The State Government has conceded the removal and cremation of a body from the Traralgon Memorial Cemetery last year without his family’s knowledge “should not have happened”.
The case has attracted a personal apology from the Victorian Health Minister to the deceased’s children and former partner, and sparked a tightening to exhumation application procedures after an investigation found they were consistent with community expectations.
An independent investigation was launched earlier this year by the Department of Health and Human Services to probe the circumstances which led to the exhumation of the 44 year-old man’s remains, at the direction of his fianc of about 18 months.
The exhumation, which occurred six months after his burial at Traralgon in May 2014, was discovered by the man’s parents a day after his removal, in a visit of mourning to the freshly vacated grave site.
While the probe was originally due to be concluded by the end of June, the deceased’s family members did not receive the investigation results until Thursday.
Health Minister Jill Hennessy personally called the mother of the deceased’s children and former partner on Wednesday to personally apologise for the delay, assuring the flagged changes would ensure the case does not happen to another family.
“I absolutely feel for (the former spouse and children) and sincerely apologise for the distress this has caused them,” Ms Hennessy said.
“To ensure this doesn’t happen to another family, I have instructed that changes be made so that all family members are consulted.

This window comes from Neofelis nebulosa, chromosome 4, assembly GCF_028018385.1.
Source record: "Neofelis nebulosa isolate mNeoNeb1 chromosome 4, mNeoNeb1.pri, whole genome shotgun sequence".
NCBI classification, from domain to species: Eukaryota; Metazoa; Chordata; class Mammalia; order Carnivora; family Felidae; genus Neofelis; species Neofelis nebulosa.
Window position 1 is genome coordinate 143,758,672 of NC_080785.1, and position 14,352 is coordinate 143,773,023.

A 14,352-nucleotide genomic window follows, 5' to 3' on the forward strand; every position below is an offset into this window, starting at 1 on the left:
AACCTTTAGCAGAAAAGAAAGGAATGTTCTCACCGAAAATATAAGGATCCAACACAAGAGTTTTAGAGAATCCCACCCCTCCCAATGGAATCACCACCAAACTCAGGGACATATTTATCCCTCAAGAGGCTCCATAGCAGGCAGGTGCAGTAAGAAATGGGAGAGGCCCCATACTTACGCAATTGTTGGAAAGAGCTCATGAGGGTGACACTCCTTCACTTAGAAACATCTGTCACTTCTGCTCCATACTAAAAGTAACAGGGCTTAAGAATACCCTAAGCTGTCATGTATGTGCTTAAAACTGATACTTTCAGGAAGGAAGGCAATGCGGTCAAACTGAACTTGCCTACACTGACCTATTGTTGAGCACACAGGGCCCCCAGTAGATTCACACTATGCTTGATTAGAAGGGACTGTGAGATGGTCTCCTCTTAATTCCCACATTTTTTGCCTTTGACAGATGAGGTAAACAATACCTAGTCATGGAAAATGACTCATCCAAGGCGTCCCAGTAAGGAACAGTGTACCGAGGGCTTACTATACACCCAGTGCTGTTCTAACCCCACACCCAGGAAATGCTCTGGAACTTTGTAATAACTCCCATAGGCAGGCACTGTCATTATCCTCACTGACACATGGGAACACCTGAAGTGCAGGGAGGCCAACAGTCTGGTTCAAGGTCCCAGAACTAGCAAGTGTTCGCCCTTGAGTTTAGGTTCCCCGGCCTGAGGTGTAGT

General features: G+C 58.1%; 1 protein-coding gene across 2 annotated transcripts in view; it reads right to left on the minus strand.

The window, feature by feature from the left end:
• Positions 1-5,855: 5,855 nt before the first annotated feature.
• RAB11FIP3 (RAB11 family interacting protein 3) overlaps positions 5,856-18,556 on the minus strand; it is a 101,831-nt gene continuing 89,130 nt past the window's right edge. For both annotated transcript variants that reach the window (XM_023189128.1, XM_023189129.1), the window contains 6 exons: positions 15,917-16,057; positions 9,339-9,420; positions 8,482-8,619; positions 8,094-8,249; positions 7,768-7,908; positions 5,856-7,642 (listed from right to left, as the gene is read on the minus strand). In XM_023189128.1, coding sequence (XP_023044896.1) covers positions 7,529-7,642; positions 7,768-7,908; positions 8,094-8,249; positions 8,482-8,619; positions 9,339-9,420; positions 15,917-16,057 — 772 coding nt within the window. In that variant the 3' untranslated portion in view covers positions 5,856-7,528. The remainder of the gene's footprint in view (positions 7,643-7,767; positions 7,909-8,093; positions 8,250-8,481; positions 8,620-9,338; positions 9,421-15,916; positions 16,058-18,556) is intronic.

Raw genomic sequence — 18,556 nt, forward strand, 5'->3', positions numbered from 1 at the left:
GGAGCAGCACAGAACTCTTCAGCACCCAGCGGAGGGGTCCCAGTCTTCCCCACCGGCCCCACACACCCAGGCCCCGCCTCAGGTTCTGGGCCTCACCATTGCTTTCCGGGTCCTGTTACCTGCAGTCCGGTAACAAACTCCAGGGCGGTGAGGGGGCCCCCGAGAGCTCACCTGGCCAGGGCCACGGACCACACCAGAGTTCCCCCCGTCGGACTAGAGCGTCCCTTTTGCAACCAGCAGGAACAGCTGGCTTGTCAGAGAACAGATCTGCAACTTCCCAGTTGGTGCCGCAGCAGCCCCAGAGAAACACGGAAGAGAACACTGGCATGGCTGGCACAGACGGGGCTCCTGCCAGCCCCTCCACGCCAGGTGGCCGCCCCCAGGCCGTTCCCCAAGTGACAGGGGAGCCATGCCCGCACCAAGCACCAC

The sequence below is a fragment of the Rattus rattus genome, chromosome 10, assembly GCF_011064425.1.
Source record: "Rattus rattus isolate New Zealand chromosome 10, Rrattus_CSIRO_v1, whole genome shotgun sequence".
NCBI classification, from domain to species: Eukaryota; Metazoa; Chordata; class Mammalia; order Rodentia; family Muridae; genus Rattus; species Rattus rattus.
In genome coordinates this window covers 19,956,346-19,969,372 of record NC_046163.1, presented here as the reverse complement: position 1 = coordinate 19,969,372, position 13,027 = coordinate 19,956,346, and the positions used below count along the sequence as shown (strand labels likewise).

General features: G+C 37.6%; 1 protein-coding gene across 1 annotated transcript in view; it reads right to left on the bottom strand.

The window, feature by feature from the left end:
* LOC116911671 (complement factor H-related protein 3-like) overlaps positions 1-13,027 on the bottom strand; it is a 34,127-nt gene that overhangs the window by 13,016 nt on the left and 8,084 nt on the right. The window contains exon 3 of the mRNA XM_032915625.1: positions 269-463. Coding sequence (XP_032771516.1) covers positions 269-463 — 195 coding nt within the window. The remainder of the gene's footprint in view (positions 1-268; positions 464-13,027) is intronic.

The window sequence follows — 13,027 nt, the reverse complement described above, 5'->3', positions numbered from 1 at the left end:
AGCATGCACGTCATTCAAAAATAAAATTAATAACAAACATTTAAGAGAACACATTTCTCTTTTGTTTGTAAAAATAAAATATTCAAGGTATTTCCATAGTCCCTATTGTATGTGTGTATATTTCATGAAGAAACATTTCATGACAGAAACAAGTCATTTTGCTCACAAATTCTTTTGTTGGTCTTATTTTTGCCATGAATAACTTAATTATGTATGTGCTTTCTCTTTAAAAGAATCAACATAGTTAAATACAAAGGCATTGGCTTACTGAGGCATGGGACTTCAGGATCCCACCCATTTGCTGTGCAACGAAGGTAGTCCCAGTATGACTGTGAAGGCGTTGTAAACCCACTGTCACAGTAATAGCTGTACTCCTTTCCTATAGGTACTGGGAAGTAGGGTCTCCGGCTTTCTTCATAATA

“I apologise sincerely (their) grief has been prolonged and added to by the length of time taken by the Department to undertake their review.”
The children’s mother and former partner of the deceased, ‘Justine’, thanked the Minister for her apology, however said the family was still “dumbfounded” by what had occurred.
“We’re still all very angry. It’s just morally wrong to have happened like this. For their father to go to his death bed is bad enough, let alone having to have to go through this,” Justine said.
(Justine is an assumed name to protect the privacy of the deceased’s family.)
She said delivery of the report after a six-week delay ended an incredibly frustrating period for the family.
The Express contacted the fianc of the deceased – the successful applicant of the exhumation licence – who only said “each family has different relationships and needs”.
Conducted by private investigation firm LKA Group, the review has recommended application forms for an Exhumation Licence be changed so that applicants are required to confirm all family members have been consulted and to specify who has been consulted.
“Although the approvals to exhume and cremate the deceased’s remains were granted (in this case) according to law, the circumstances may not have been consistent with what might reasonably be accepted as contemporary values and community expectations,” the review found.
“We consider the majority of the community would expect that a deceased person’s close family members should, where possible, be notified in advance of any proposal to exhume the deceased person’s remains.”
The changes to exhumation applications are expected to take six to eight weeks.